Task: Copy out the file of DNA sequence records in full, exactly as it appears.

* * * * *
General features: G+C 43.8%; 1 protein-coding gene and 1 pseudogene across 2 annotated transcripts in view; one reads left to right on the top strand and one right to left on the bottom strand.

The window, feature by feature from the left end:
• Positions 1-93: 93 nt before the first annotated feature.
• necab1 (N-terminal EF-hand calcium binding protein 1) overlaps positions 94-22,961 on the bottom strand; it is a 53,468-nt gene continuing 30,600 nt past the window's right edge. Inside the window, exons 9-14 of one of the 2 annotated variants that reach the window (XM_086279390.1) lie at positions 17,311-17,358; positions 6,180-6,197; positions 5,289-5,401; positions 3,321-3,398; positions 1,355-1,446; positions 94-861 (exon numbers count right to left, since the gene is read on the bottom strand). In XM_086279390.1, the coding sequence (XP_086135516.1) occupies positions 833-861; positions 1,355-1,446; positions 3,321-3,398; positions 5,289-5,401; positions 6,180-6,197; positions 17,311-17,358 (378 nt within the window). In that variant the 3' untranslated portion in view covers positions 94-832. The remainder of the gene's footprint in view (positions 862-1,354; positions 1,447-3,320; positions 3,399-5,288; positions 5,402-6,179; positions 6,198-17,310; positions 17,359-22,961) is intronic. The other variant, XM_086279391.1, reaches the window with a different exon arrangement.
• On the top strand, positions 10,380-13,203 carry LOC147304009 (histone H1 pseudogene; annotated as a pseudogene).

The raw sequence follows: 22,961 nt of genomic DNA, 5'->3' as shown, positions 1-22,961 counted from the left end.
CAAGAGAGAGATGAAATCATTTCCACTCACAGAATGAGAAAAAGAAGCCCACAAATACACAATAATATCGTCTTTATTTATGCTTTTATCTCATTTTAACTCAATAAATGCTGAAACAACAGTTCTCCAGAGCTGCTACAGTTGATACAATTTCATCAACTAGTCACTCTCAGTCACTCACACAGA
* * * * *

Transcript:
General features: G+C 43.8%; 1 protein-coding gene and 1 pseudogene across 2 annotated transcripts in view; one reads left to right on the top strand and one right to left on the bottom strand.

The window, feature by feature from the left end:
• Positions 1-93: 93 nt before the first annotated feature.
• necab1 (N-terminal EF-hand calcium binding protein 1) overlaps positions 94-22,961 on the bottom strand; it is a 53,468-nt gene continuing 30,600 nt past the window's right edge. Inside the window, exons 9-14 of one of the 2 annotated variants that reach the window (XM_086279390.1) lie at positions 17,311-17,358; positions 6,180-6,197; positions 5,289-5,401; positions 3,321-3,398; positions 1,355-1,446; positions 94-861 (exon numbers count right to left, since the gene is read on the bottom strand). In XM_086279390.1, the coding sequence (XP_086135516.1) occupies positions 833-861; positions 1,355-1,446; positions 3,321-3,398; positions 5,289-5,401; positions 6,180-6,197; positions 17,311-17,358 (378 nt within the window). In that variant the 3' untranslated portion in view covers positions 94-832. The remainder of the gene's footprint in view (positions 862-1,354; positions 1,447-3,320; positions 3,399-5,288; positions 5,402-6,179; positions 6,198-17,310; positions 17,359-22,961) is intronic. The other variant, XM_086279391.1, reaches the window with a different exon arrangement.
• On the top strand, positions 10,380-13,203 carry LOC147304009 (histone H1 pseudogene; annotated as a pseudogene).

The raw sequence follows: 22,961 nt of genomic DNA, 5'->3' as shown, positions 1-22,961 counted from the left end.
CAAGAGAGAGATGAAATCATTTCCACTCACAGAATGAGAAAAAGAAGCCCACAAATACACAATAATATCGTCTTTATTTATGCTTTTATCTCATTTTAACTCAATAAATGCTGAAACAACAGTTCTCCAGAGCTGCTACAGTTGATACAATTTCATCAACTAGTCACTCTCAGTCACTCACACAGA